These Amps Go Up to Eleven

These Amps Go Up to Eleven by Jeff Thomas – International Man

There’s a marvelous scene in the 1984 movie, This Is Spinal Tap, in which guitarist Nigel Tufnel points out to an interviewer that he chooses Marshall amplifiers because, unlike most amplifiers (with volume knobs that go from one to ten), “These go to eleven… It’s one louder, innit?”

The interviewer tries to explain that they’re only numbers, stamped into plastic knobs and don’t represent actual decibels of sound in any way.

Nigel tries to take this information in for several seconds, but fails to understand the obvious logic. When his mind draws a blank, he reverts back to his previous statement and says, again, “These go to eleven.”

Poor Nigel. He’s made up his mind to believe a false premise, because the thought is so appealing.

We can all laugh at Nigel’s inability to understand that his amplifiers are actually no louder than other amplifiers, yet, when we see the same lack of logic in investment circles, we often regard it as not only normal, but correct.

Of course, investment philosophy can be made highly complex, or it can be disarmingly simple: what goes up, must come down. If we accept the validity of this comment, we might also reason that the higher the market goes, the harder it will fall when the bubble bursts, and, of course, the greater the damage it will do to investors when it does.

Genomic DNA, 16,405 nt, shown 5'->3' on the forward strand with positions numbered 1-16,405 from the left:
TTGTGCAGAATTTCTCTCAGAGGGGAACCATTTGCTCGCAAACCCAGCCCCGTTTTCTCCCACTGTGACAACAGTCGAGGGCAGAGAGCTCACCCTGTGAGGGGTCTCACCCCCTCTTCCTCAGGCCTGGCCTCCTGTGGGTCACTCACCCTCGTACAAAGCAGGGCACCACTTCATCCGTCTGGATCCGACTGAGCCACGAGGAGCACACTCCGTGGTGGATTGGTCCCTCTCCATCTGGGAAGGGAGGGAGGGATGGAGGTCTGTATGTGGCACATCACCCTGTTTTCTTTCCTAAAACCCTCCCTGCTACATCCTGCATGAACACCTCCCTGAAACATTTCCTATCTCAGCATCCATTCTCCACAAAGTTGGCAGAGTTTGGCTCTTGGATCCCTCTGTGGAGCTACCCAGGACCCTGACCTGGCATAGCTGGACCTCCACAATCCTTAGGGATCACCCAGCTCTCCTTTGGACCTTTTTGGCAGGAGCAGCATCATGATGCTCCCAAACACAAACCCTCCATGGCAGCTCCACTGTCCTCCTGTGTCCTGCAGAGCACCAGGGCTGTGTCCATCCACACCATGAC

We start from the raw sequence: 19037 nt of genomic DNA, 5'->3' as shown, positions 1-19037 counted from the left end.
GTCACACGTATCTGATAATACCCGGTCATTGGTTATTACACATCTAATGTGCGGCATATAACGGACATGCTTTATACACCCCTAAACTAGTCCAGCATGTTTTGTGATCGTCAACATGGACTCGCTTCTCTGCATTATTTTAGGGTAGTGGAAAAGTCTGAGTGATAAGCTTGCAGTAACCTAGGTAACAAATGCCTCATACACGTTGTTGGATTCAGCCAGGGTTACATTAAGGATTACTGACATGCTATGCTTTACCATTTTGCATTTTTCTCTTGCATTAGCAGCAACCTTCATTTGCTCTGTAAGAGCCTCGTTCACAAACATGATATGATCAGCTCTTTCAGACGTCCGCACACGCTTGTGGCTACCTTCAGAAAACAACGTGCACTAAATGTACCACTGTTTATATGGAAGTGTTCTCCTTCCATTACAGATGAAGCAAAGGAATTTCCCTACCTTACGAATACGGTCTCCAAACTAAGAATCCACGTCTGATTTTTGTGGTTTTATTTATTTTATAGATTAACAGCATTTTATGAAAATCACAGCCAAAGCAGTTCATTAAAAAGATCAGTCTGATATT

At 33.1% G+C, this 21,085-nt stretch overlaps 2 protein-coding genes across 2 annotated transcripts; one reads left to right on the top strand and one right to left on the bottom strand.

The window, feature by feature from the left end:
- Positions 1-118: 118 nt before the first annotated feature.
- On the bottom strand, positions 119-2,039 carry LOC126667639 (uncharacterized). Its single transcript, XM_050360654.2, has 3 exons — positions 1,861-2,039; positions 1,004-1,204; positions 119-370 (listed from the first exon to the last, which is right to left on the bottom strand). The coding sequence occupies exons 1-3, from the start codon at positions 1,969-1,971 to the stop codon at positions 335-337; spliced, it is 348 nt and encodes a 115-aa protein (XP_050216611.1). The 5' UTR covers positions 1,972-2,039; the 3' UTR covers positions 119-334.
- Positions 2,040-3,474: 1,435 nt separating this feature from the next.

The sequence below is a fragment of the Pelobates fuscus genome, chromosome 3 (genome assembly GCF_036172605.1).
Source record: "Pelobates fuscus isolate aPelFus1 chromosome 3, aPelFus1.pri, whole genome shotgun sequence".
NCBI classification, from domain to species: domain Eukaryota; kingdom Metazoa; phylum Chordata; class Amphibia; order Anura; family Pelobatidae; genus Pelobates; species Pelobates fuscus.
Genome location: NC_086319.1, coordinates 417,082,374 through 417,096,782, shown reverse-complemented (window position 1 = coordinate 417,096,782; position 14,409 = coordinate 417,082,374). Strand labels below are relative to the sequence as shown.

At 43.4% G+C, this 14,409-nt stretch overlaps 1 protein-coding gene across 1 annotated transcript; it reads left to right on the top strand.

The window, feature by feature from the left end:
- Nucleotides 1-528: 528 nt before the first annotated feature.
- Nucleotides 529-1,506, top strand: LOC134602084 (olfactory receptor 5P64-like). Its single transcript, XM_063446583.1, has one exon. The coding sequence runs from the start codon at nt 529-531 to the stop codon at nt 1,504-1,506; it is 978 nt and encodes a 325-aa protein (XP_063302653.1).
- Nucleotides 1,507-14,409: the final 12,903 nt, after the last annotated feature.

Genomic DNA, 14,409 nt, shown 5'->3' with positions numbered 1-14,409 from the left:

In the run-up to the 2008 market crash, I frequently suggested to friends and associates who were heavily invested in the market that a crash was on the horizon. In most cases, the reaction I received was, “All my investments are in high-return stocks. If I got out of them, I couldn’t live as well as I do.” “Yes,” I would reply, “but if you don’t get out in time, you’ll lose far more. Your loss will be equal to the depth of the retrenchment. Then, you’d have to live on far less than if you simply got out now.”

I’m sorry to say that the great majority of those with whom I spoke remained in the market… and lost a major portion of their wealth as a result. Worse, when they recovered (with much-diminished lifestyles) they went right back to high-return (and therefore high-risk) stocks. Ipso facto, they’re once again primed for another major loss with the next crash.

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